From the University of Texas Southwestern Medical Center,a and University of Arkansas Medical Center.b
Competition of interest: none.
Presented at the Twenty-ninth Annual Meeting of the Southern Association for Vascular Surgery, Marco Island, Fla, Jan 19-22, 2005.
Reprint requests: G. Patrick Clagett, MD, University of Texas Southwestern Medical Center, 5323 Harry Hines Boulevard, Dallas, TX 75390-9157.
Copyright © 2005 by The Society for Vascular Surgery. doi:10.1016/j.jvs.2005.03.056
The records of all patients who underwent a FFBP over a 10-year period in a single university-based practice were examined. These cases were indexed from an institutional computerized registry of operative cases. Study data were obtained from inpatient and outpatient treatment records. The data from all patients with FPV grafts were entered into a registry that included operative details, course, and out- comes as well as a prospective follow-up program.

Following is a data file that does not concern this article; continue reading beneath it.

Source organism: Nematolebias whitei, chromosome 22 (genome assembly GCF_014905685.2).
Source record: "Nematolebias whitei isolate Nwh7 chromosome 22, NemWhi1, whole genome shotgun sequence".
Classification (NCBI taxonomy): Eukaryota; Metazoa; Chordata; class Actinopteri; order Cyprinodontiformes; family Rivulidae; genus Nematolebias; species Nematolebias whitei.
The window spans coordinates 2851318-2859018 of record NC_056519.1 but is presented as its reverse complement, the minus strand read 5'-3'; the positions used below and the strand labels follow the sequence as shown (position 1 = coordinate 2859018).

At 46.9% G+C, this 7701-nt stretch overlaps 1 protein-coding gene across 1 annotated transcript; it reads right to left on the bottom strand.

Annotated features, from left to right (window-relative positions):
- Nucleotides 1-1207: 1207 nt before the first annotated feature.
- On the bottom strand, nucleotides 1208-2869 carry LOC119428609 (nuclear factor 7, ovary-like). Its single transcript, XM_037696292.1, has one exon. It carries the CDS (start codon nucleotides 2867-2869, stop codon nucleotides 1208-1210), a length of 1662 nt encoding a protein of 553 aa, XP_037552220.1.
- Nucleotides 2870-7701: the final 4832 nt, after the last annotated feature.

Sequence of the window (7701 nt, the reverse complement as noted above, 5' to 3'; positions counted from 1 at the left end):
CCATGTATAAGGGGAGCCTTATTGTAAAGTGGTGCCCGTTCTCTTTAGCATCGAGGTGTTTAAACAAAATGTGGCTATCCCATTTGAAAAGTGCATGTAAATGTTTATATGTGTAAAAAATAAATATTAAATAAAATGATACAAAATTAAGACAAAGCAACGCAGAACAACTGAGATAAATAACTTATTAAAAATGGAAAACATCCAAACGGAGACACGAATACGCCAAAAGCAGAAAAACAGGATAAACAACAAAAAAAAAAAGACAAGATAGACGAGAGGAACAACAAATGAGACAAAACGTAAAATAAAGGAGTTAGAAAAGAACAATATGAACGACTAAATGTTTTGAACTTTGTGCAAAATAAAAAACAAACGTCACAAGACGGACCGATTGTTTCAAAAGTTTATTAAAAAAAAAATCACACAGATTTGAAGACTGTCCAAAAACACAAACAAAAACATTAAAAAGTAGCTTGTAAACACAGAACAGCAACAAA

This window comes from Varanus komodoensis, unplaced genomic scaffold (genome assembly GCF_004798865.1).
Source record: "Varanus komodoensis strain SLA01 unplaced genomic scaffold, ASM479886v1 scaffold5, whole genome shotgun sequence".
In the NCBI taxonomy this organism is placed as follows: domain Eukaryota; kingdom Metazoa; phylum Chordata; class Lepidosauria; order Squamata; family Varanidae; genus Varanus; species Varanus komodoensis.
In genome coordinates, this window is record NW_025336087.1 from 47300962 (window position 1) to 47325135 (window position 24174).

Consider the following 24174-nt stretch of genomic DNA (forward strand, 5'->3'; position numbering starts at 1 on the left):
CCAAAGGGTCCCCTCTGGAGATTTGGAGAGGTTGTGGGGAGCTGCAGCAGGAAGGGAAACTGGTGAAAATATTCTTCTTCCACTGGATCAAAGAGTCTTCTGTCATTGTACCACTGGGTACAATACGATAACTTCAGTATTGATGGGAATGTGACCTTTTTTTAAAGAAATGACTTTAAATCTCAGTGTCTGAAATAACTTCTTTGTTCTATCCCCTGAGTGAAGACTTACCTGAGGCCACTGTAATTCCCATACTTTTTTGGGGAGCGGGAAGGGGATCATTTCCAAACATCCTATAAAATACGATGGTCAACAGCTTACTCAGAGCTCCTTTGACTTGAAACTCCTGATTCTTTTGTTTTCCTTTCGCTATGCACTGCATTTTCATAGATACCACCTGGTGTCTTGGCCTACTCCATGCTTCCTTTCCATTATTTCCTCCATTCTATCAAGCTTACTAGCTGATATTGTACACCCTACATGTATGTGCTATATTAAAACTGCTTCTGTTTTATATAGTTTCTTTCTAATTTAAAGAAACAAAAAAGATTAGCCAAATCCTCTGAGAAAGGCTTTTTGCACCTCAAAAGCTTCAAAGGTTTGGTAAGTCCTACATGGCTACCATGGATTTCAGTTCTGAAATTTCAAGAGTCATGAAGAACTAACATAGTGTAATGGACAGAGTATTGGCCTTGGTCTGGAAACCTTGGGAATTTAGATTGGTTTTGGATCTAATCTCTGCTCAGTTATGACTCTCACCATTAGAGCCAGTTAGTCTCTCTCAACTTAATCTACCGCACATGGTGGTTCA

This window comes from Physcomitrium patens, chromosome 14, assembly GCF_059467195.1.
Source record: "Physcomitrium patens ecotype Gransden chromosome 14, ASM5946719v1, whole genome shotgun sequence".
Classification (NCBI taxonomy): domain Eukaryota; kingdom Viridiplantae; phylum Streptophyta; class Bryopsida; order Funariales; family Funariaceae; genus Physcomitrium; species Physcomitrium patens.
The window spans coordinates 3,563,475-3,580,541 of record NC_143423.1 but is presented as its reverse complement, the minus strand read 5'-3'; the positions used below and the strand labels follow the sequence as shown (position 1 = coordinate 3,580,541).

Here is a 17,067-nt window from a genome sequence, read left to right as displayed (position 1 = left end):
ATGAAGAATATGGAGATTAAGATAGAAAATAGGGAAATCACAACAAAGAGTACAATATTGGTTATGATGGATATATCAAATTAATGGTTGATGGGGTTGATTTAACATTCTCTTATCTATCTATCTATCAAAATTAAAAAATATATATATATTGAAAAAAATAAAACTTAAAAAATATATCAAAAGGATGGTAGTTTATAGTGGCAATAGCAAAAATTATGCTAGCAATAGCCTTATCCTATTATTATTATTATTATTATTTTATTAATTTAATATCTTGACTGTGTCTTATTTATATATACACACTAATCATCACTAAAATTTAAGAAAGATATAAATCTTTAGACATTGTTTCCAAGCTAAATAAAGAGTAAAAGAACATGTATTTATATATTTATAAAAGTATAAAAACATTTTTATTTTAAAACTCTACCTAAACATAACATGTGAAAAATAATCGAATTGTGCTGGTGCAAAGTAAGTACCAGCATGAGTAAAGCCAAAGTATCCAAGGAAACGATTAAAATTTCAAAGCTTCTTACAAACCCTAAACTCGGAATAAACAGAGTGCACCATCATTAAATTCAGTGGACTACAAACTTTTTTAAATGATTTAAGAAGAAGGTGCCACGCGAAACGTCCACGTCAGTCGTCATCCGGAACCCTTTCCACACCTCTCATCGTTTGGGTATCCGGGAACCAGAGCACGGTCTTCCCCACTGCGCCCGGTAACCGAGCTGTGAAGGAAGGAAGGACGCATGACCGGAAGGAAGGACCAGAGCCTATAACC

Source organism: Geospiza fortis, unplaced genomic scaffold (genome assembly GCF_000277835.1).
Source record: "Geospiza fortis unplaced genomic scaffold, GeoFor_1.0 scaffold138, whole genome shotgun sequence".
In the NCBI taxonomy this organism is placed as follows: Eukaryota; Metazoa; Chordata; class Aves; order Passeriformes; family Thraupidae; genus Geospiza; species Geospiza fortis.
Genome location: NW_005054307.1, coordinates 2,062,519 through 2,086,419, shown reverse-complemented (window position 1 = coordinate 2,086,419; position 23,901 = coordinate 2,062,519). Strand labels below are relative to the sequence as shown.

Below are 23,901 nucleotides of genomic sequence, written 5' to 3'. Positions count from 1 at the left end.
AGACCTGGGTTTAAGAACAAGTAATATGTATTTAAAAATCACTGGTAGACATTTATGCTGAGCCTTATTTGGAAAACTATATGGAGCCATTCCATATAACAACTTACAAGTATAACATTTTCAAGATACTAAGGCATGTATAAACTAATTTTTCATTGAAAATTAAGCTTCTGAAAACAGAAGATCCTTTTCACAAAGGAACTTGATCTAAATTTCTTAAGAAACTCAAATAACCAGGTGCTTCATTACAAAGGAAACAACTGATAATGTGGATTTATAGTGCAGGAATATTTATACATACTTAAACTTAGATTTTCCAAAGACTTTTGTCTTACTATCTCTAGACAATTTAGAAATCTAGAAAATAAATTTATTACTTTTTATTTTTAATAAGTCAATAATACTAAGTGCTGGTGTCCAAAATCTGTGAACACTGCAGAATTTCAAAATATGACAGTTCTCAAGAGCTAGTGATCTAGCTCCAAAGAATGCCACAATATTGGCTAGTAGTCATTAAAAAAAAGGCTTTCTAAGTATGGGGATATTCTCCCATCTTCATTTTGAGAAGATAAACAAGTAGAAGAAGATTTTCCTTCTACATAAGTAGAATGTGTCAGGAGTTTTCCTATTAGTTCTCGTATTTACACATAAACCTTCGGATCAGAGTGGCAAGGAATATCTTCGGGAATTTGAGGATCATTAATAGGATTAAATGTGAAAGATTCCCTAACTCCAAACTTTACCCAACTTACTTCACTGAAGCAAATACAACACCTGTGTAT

The follow-up consisted of a return visit within 1 month after discharge, at 3-month intervals for the first postoperative year, and at 6-month intervals thereafter. Follow-up was conducted with clinical examination, non- invasive vascular studies, and duplex ultrasound examina- tion.
Duplex findings suggesting a hemodynamically signif- icant stenosis consisted of a focal increase in peak systolic flow velocity that, when indexed against the peak systolic flow velocity in adjacent proximal or distal segments, yielded a ratio of 3.0. These findings, as well as a return of symptoms or a significant change in ankle systolic pressures, prompted further evaluation with computed tomographic or conventional arteriography.